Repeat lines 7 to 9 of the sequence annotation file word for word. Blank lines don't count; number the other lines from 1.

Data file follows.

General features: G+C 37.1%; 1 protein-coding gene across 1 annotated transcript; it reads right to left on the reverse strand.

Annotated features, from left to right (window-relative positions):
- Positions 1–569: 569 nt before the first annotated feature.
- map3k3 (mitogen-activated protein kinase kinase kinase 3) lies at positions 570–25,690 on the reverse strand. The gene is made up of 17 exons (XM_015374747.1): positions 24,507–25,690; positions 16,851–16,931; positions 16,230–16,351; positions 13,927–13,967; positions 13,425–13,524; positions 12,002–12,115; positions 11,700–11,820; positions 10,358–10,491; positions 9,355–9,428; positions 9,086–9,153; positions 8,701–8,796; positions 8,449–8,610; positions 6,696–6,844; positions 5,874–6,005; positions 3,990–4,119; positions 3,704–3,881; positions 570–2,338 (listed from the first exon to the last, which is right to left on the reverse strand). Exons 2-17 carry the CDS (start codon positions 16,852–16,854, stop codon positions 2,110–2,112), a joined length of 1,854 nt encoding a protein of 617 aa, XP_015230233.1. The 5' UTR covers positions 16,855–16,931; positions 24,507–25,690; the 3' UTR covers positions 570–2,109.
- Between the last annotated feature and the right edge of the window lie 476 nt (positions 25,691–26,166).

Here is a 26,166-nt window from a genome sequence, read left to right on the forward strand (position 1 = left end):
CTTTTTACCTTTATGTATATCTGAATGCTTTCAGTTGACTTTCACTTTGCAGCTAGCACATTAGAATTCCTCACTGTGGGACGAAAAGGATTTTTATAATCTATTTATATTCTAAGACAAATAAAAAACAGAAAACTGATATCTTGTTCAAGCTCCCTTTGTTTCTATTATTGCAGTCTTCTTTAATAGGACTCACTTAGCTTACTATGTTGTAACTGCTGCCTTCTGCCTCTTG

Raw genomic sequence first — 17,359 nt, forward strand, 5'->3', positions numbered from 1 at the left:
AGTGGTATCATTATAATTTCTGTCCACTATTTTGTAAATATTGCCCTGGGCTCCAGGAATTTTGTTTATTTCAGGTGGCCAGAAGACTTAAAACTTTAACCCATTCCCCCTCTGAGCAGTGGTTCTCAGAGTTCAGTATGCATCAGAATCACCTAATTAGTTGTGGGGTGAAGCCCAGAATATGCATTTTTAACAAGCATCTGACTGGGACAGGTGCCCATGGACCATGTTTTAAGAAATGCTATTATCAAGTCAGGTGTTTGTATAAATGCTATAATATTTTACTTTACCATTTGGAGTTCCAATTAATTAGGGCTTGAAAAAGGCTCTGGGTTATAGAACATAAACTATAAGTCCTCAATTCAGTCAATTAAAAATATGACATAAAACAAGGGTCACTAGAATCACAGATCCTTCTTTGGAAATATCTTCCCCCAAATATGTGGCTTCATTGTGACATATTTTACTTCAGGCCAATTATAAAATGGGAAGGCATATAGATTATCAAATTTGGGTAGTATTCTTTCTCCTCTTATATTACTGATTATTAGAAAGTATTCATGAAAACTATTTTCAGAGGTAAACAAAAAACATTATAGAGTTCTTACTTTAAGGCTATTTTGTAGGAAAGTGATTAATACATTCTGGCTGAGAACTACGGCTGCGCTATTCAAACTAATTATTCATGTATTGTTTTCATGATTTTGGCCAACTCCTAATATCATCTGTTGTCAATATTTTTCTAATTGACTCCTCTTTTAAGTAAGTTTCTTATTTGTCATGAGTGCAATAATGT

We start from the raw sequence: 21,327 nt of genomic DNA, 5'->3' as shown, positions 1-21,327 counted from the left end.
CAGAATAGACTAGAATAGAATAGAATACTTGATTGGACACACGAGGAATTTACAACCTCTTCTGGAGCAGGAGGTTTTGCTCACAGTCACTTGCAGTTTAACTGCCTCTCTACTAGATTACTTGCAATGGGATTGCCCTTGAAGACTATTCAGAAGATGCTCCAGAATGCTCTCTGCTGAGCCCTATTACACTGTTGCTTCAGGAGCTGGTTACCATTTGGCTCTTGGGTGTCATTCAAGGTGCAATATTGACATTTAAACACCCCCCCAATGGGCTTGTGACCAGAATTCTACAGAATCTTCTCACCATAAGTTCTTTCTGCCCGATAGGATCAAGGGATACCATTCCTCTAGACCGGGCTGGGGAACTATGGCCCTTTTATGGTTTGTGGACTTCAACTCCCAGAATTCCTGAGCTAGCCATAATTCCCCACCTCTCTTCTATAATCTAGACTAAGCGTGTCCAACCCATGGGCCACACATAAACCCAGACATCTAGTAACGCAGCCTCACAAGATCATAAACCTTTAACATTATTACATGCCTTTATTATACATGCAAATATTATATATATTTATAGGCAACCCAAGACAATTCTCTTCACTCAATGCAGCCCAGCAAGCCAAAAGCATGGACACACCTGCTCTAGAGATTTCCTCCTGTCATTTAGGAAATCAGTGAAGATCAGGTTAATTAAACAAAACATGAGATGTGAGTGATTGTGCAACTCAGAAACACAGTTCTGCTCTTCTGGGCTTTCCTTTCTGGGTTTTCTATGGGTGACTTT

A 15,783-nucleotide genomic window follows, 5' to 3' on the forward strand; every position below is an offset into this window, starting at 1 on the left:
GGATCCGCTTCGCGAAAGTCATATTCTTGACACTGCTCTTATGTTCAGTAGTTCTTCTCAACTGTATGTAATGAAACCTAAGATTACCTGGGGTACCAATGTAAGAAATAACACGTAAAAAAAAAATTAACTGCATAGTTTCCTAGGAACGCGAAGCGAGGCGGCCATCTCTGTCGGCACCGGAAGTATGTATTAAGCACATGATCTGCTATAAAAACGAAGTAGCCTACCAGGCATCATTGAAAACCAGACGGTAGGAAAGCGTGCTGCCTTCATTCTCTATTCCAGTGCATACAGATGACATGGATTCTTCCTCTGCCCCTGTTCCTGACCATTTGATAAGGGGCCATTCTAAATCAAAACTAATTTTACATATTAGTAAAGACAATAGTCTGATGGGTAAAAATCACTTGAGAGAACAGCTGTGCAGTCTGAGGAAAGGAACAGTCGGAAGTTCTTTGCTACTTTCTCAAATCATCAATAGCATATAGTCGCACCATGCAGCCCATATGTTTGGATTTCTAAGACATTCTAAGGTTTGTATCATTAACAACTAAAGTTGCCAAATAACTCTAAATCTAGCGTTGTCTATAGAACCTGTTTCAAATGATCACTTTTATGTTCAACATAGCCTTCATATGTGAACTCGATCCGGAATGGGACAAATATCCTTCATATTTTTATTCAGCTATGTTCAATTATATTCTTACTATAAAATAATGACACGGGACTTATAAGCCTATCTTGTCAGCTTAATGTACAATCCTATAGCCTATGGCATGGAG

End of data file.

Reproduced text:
CTTTTTACCTTTATGTATATCTGAATGCTTTCAGTTGACTTTCACTTTGCAGCTAGCACATTAGAATTCCTCACTGTGGGACGAAAAGGATTTTTATAATCTATTTATATTCTAAGACAAATAAAAAACAGAAAACTGATATCTTGTTCAAGCTCCCTTTGTTTCTATTATTGCAGTCTTCTTTAATAGGACTCACTTAGCTTACTATGTTGTAACTGCTGCCTTCTGCCTCTTG

Raw genomic sequence first — 17,359 nt, forward strand, 5'->3', positions numbered from 1 at the left:
AGTGGTATCATTATAATTTCTGTCCACTATTTTGTAAATATTGCCCTGGGCTCCAGGAATTTTGTTTATTTCAGGTGGCCAGAAGACTTAAAACTTTAACCCATTCCCCCTCTGAGCAGTGGTTCTCAGAGTTCAGTATGCATCAGAATCACCTAATTAGTTGTGGGGTGAAGCCCAGAATATGCATTTTTAACAAGCATCTGACTGGGACAGGTGCCCATGGACCATGTTTTAAGAAATGCTATTATCAAGTCAGGTGTTTGTATAAATGCTATAATATTTTACTTTACCATTTGGAGTTCCAATTAATTAGGGCTTGAAAAAGGCTCTGGGTTATAGAACATAAACTATAAGTCCTCAATTCAGTCAATTAAAAATATGACATAAAACAAGGGTCACTAGAATCACAGATCCTTCTTTGGAAATATCTTCCCCCAAATATGTGGCTTCATTGTGACATATTTTACTTCAGGCCAATTATAAAATGGGAAGGCATATAGATTATCAAATTTGGGTAGTATTCTTTCTCCTCTTATATTACTGATTATTAGAAAGTATTCATGAAAACTATTTTCAGAGGTAAACAAAAAACATTATAGAGTTCTTACTTTAAGGCTATTTTGTAGGAAAGTGATTAATACATTCTGGCTGAGAACTACGGCTGCGCTATTCAAACTAATTATTCATGTATTGTTTTCATGATTTTGGCCAACTCCTAATATCATCTGTTGTCAATATTTTTCTAATTGACTCCTCTTTTAAGTAAGTTTCTTATTTGTCATGAGTGCAATAATGT